In celebration of the canonization of Saint Teresa of Calcutta (Mother Teresa) on September 4, I would like to share with you eight lessons and prayers that I discovered from reading Mother Teresa’s writings. Feel free to share some of your favorites as well! The lessons so far are The Power of Loving the “Other,” Always Take Mary with You, God Works Miracles When We Make Ourselves Small, God Enjoys the Simplest Prayers. Faithful Love Sweetens Life and God Transforms Our Pain. Enjoy!
Lesson #7: God measures “success” differently than we do.
Mother Teresa was nearly forty when she started the most physically demanding chapter of her life, toiling in the slums of Calcutta. Like most of us, her life had many chapters – beloved daughter, gifted singer, humble novice, popular teacher, courageous visionary. And yet, the motivating force was the singular virtue of obedience. At each stage of her life, her love for God enabled her to take the next step as God opened the door. By the end of her life, she and her Missionaries of Charity had opened hundreds of centers all over the world, and “mothered” thousands upon thousands of souls out of love for God.
Even so, she had her detractors who questioned everything from her motives to her bookkeeping. Where were all these large donations going? Why did she not set up hospitals where the desperately sick could get the care they needed? Some accused her of helping only to make converts — while others declared she spent too much time tending to temporal concerns, and not enough on leading souls to Jesus. Some who tried to get close to her by volunteering found they did not have the stomach for it; others were outraged that she would not stop everything to be photographed and interviewed. She truly had no interest in being an icon; she was too busy loving Jesus in the hearts of the physically and spiritually poor.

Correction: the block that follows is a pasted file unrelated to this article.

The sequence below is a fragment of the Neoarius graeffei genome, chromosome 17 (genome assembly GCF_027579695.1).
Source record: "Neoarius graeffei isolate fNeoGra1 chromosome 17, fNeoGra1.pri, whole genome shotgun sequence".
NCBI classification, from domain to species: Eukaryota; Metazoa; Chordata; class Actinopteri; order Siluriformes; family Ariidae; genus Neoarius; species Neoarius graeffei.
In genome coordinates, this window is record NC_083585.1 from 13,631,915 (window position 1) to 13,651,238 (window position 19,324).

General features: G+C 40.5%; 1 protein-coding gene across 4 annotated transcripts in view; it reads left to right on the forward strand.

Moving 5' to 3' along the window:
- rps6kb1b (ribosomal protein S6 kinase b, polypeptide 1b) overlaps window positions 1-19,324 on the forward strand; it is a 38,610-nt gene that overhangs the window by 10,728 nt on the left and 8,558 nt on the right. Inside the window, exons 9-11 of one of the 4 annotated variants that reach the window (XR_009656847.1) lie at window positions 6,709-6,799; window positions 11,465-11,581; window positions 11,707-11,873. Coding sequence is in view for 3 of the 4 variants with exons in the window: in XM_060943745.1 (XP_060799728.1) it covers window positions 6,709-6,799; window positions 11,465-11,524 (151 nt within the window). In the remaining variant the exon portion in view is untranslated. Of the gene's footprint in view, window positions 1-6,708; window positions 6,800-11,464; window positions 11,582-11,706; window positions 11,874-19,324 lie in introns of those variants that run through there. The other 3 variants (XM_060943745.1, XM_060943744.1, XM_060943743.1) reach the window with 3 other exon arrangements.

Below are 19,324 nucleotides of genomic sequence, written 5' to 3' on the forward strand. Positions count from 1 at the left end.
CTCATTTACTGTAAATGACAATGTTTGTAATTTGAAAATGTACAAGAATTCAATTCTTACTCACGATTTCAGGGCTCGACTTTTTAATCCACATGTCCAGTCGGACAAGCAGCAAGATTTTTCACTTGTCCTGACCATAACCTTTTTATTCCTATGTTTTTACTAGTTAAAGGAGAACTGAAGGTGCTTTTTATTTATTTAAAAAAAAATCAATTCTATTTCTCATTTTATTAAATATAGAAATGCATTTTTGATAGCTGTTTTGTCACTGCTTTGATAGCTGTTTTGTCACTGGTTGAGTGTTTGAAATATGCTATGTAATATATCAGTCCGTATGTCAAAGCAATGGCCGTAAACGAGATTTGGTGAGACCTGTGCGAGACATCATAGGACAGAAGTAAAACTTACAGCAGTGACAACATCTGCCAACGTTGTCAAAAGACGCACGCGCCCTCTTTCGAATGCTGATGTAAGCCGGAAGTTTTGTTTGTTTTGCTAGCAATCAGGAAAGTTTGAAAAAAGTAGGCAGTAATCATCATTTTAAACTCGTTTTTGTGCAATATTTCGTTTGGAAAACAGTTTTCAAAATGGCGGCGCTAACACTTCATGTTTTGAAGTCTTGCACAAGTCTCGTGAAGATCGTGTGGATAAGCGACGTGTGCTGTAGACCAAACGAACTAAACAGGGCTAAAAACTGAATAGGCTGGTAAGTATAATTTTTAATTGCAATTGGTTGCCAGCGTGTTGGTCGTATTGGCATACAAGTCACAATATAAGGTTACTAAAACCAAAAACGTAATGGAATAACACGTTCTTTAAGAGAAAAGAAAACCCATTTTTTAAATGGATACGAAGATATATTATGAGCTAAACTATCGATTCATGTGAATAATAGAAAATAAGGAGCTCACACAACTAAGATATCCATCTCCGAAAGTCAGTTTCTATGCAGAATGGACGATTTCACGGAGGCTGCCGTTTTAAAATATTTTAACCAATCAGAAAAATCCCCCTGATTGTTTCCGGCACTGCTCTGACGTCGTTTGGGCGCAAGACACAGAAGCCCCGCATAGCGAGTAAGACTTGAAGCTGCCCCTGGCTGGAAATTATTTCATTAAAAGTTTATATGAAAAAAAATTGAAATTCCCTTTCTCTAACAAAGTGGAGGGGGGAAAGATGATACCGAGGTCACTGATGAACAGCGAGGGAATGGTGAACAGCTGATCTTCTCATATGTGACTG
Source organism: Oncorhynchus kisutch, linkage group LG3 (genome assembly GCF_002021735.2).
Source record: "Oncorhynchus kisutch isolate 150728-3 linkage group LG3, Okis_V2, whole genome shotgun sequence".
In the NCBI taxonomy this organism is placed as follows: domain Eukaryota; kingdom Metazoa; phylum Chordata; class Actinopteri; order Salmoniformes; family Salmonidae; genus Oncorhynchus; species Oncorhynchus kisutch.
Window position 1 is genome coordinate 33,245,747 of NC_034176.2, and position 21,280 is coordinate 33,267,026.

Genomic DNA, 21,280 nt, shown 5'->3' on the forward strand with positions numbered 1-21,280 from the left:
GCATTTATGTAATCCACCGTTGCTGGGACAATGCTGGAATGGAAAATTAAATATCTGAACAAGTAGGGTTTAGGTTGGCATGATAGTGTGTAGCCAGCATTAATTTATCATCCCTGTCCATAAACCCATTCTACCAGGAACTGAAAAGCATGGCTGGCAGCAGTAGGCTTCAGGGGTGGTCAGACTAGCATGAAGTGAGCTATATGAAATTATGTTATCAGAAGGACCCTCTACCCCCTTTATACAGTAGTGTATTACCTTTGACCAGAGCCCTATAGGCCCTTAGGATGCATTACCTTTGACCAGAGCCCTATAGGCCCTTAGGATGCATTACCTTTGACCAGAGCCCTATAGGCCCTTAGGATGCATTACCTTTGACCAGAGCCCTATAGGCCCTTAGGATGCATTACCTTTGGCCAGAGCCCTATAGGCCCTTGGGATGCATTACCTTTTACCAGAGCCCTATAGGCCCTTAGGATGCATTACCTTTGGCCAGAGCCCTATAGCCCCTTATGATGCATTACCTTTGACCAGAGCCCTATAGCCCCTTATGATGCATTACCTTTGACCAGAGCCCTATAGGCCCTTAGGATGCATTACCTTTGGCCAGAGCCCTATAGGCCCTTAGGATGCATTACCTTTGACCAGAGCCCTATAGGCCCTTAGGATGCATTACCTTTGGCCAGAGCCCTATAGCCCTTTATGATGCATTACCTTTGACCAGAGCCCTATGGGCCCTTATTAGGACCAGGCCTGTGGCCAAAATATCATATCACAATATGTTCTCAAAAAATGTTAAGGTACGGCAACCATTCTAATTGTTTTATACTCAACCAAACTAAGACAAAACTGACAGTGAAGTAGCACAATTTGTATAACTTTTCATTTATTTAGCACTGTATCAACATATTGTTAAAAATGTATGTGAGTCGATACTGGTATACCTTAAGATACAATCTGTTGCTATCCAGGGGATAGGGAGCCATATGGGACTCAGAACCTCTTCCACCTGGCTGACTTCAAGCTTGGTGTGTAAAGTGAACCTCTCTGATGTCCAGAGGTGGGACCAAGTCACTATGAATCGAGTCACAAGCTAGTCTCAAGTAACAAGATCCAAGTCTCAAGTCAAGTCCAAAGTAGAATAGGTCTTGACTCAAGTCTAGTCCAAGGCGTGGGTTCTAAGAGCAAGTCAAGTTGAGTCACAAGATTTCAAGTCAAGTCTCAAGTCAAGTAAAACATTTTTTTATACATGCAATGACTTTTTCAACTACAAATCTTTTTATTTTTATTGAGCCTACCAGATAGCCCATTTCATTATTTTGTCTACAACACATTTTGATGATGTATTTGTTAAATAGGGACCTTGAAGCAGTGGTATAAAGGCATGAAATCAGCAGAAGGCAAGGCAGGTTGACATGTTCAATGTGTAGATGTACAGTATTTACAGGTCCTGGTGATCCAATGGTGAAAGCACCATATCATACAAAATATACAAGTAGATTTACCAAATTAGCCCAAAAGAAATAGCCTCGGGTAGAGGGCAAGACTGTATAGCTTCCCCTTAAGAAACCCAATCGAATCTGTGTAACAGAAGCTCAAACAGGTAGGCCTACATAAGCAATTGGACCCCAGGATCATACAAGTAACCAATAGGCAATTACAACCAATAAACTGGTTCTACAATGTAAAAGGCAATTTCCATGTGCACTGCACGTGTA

Reading the accounts of those who contacted her in some “professional” capacity – journalists and government workers especially — I was struck by the number who were unexpectedly deeply moved by these encounters. Perhaps the most famous example was veteran journalist Malcolm Muggeridge, whose documentary and subsequent book Something Beautiful for God introduced Mother Teresa to the world. In the book by the same title, Muggeridge recounts a harrowing story in which he witnessed an injured man being treated at the local hospital in Calcutta. “It was a scene of inconceivable confusion and horror . . . It was too much; I made off, back to my comfortable flat and a stiff whisky and soda . . . I ran away and stayed away; Mother Teresa moved in and stayed. That was the difference.”(1) An avowed agnostic, Muggeridge later converted to Catholicism as a result of Mother’s influence.
Looking back on life, each of us will measure our own legacy by our own personal yardstick of accomplishment, of what we felt was most important. For some, it is financial security for ourselves and our loved ones. For others, it might be philanthropy or ministry goals. For Mother Teresa, as for the Missionaries of Charity, everything could be measured by this single observation, which I found on the website of the Missionaries of Charity Fathers: “Right now, today, and everyday, Jesus is thirsting for my love. He is longing for me.” You can read the full prayer oft he Missionaries of Charity Fathers here.
Mother Teresa taught me that the heart of Jesus is thirsting for our love, longing for our presence. By that standard, how can I be a “success” today?
If you are enjoying this series, you might also enjoy my two new books on her life and writings: Advent with Saint Teresa of Calcutta (preorders ship 9/16) and Lent with Saint Teresa of Calcutta, (preorders ship 1/17), both available through Servant Books/Franciscan Media.
(1) Malcolm Muggeridge, Something Beautiful for God (San Francisco: Harper & Row, 1971), 22.